Creating a fusion of art and fashion

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Creating a fusion of art and fashion

Amid the recent controversies between the two countries, Korea’s long connection to Japan is reflected in “Vision of the Body 2005,” an exhibition opening today at the Seoul Museum of Art in downtown Seoul.
When the museum announced at a press conference last week that its new exhibition would be fashion-oriented, a subject considered non-mainstream in the Korean art scene, and that it had primarily collaborated with leading Japanese cultural figures representing the Kyoto Costume Institute and the National Museum of Modern Art, Kyoto, the local press expressed concern about the museum’s direction.
In response, the museum’s director, Ha Chong-hyun, explained that the exhibition was a comprehensive form of art, reflecting the current interest in fashion among Koreans and helping to support the development of the Korean fashion industry into a global force.
For Korea’s fashion-loving population, the exhibit, which offers a rare opportunity to view historically innovative designs, has been long overdue.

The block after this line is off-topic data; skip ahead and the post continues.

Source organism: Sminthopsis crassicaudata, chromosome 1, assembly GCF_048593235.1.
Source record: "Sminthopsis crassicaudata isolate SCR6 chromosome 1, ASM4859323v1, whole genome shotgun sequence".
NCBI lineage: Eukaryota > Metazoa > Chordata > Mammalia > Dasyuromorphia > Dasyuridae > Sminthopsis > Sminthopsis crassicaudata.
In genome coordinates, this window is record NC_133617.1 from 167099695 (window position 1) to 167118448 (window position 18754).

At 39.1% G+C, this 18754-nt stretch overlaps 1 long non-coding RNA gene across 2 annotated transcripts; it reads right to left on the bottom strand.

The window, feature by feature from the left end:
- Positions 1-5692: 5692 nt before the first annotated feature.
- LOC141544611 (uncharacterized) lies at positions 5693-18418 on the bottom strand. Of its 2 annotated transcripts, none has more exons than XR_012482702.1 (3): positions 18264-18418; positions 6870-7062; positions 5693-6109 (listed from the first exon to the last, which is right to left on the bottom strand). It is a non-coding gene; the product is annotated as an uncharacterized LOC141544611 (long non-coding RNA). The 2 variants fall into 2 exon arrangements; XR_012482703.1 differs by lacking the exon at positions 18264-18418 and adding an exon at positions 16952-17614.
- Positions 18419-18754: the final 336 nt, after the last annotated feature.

“Visions of the Body 2005” is a specially updated version of the exhibition held in Tokyo and Kyoto in 1999, which was organized by the two Japanese institutions. The Korea exhibition features more than 120 works of fashion and modern art, including around 90 items from the costume institute and 25 pieces of art by 13 artists loaned by the national museum.
Since its founding in 1978, the Kyoto Costume Institute has amassed 11,000 important fashion pieces, dating from the 1700s to the present.
Akiko Fukai, the director of the institute, said that its collection consisted mostly of works by French and Japanese designers, but included items by designers from other countries as well. The institute often lends collectors’ items to major exhibitions around the world.
When asked if the institute owned any works by Korean designers, she replied that it did not, but that it was “interested in looking into works by young Korean designers.”
As its title suggests, however, the exhibition goes beyond fashion by approaching the topic from a cultural angle, Ms. Fukai said.
“The exhibition categorizes fashion as art, and it chronicles the history of fashion in the context of the human body,” she explained. “Fashion often challenged forms... and historically, clothing, in place of skin, expressed the wearer’s ideas. Most modern designers implement such personal ideas through clothing.”
As a kind of prologue, the entrance to the exhibit showcases the evolution of desirable female body shapes from the curvaceous, corset-clad bodice of the 17th century to the slim body form favored by contemporary women.
Inspired by the typical fashion show format where models move on a long, narrow runway, the two curators, Ms. Fukai and Shinji Kohmoto, the senior curator of the National Museum of Modern Art, Kyoto, turned the spacious museum into a giant runway.